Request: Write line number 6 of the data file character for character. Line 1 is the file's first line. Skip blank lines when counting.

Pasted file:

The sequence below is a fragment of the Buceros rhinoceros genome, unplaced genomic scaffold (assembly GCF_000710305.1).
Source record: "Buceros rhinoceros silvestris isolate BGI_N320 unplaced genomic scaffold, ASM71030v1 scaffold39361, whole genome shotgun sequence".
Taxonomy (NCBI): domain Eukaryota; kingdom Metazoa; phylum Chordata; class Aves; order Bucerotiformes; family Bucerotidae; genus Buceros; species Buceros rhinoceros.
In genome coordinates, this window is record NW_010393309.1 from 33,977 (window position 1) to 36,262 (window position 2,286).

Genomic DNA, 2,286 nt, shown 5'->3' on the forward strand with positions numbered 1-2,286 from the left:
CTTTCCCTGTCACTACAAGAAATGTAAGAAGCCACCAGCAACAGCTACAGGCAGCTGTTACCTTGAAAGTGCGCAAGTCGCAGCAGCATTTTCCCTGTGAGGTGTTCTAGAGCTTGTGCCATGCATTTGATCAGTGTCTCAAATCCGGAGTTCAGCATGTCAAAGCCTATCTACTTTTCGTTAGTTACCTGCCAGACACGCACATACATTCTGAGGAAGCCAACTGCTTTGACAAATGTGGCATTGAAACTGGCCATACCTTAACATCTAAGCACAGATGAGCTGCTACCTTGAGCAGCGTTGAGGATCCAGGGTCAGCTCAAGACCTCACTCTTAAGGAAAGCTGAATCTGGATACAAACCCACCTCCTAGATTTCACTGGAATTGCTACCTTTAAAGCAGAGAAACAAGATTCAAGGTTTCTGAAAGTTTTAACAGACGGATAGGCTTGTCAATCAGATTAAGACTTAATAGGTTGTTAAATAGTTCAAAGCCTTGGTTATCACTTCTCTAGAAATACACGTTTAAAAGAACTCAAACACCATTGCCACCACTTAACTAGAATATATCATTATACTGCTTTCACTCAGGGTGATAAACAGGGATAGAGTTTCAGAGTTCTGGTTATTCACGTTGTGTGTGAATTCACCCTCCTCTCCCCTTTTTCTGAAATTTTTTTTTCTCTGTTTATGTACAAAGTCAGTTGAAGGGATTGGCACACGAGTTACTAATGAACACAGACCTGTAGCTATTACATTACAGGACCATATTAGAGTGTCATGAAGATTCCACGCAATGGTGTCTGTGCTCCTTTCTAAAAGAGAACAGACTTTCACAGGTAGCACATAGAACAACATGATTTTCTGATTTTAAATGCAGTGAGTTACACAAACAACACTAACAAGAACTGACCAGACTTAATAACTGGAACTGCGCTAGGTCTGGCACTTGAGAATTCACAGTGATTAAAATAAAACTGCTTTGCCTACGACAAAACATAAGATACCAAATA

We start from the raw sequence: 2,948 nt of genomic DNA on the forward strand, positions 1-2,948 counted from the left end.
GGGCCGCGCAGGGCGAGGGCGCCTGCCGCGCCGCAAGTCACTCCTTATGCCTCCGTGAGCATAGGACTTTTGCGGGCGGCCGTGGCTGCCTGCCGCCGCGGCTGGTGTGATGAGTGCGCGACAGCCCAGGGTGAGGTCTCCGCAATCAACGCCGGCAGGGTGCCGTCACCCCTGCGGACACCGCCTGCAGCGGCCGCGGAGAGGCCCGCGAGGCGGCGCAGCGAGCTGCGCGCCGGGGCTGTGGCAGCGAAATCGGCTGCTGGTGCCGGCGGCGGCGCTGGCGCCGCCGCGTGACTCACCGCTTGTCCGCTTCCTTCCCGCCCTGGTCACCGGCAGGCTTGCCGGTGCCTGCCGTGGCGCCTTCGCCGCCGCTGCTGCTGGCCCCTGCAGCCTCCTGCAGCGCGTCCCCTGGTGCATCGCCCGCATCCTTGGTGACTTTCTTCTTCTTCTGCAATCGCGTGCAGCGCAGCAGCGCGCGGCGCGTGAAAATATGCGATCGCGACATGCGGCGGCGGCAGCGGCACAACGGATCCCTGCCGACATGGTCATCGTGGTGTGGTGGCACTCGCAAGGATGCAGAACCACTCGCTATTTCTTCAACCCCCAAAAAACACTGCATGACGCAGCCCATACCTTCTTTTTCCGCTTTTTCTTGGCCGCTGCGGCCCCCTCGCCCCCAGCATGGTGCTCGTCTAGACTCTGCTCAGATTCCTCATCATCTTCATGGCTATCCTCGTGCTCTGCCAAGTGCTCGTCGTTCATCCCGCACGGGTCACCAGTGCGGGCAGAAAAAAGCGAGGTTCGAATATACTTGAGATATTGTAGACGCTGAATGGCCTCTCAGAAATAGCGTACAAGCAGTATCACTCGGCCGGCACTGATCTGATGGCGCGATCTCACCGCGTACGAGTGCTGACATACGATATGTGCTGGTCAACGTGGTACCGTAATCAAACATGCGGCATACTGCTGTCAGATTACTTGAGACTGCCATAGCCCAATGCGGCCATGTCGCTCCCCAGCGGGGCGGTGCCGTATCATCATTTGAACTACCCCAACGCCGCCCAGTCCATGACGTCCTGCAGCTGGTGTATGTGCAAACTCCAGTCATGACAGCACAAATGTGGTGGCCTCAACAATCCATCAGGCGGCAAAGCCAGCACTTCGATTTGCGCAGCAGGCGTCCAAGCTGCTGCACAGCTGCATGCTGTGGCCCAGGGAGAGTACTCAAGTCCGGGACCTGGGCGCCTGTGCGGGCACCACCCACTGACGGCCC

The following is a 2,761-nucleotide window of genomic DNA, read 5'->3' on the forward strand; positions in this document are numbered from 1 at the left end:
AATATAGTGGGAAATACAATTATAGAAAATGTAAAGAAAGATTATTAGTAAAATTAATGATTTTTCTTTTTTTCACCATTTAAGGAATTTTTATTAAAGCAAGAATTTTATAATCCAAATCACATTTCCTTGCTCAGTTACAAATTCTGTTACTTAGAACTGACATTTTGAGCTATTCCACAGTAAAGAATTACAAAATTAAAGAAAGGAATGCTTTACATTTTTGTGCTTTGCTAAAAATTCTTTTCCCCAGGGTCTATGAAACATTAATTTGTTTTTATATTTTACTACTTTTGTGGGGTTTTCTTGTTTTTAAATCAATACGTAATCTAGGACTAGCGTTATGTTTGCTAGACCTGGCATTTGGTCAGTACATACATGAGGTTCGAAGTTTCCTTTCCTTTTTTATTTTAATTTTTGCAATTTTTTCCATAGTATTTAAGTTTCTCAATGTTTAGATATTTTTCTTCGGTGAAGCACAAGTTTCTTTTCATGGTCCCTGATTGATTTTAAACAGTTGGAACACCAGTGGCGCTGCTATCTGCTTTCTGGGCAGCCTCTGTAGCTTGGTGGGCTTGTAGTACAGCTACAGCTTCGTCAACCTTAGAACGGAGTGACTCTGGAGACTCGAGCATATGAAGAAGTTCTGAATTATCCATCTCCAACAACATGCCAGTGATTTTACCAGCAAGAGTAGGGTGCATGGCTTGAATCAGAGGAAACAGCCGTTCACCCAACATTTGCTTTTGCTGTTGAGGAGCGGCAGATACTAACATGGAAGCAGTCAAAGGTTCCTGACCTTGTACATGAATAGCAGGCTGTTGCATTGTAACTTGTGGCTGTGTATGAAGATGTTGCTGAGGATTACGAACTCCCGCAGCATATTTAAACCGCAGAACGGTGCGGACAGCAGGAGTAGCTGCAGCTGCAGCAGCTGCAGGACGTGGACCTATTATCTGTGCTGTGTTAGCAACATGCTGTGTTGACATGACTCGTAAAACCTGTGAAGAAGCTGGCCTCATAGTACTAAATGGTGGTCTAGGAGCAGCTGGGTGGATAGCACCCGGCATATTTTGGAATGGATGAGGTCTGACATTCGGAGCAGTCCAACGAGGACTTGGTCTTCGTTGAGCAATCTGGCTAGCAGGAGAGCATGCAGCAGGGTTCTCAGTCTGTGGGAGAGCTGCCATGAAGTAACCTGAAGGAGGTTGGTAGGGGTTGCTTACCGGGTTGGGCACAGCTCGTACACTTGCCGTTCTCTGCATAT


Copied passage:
CTTTCCCTGTCACTACAAGAAATGTAAGAAGCCACCAGCAACAGCTACAGGCAGCTGTTACCTTGAAAGTGCGCAAGTCGCAGCAGCATTTTCCCTGTGAGGTGTTCTAGAGCTTGTGCCATGCATTTGATCAGTGTCTCAAATCCGGAGTTCAGCATGTCAAAGCCTATCTACTTTTCGTTAGTTACCTGCCAGACACGCACATACATTCTGAGGAAGCCAACTGCTTTGACAAATGTGGCATTGAAACTGGCCATACCTTAACATCTAAGCACAGATGAGCTGCTACCTTGAGCAGCGTTGAGGATCCAGGGTCAGCTCAAGACCTCACTCTTAAGGAAAGCTGAATCTGGATACAAACCCACCTCCTAGATTTCACTGGAATTGCTACCTTTAAAGCAGAGAAACAAGATTCAAGGTTTCTGAAAGTTTTAACAGACGGATAGGCTTGTCAATCAGATTAAGACTTAATAGGTTGTTAAATAGTTCAAAGCCTTGGTTATCACTTCTCTAGAAATACACGTTTAAAAGAACTCAAACACCATTGCCACCACTTAACTAGAATATATCATTATACTGCTTTCACTCAGGGTGATAAACAGGGATAGAGTTTCAGAGTTCTGGTTATTCACGTTGTGTGTGAATTCACCCTCCTCTCCCCTTTTTCTGAAATTTTTTTTTCTCTGTTTATGTACAAAGTCAGTTGAAGGGATTGGCACACGAGTTACTAATGAACACAGACCTGTAGCTATTACATTACAGGACCATATTAGAGTGTCATGAAGATTCCACGCAATGGTGTCTGTGCTCCTTTCTAAAAGAGAACAGACTTTCACAGGTAGCACATAGAACAACATGATTTTCTGATTTTAAATGCAGTGAGTTACACAAACAACACTAACAAGAACTGACCAGACTTAATAACTGGAACTGCGCTAGGTCTGGCACTTGAGAATTCACAGTGATTAAAATAAAACTGCTTTGCCTACGACAAAACATAAGATACCAAATA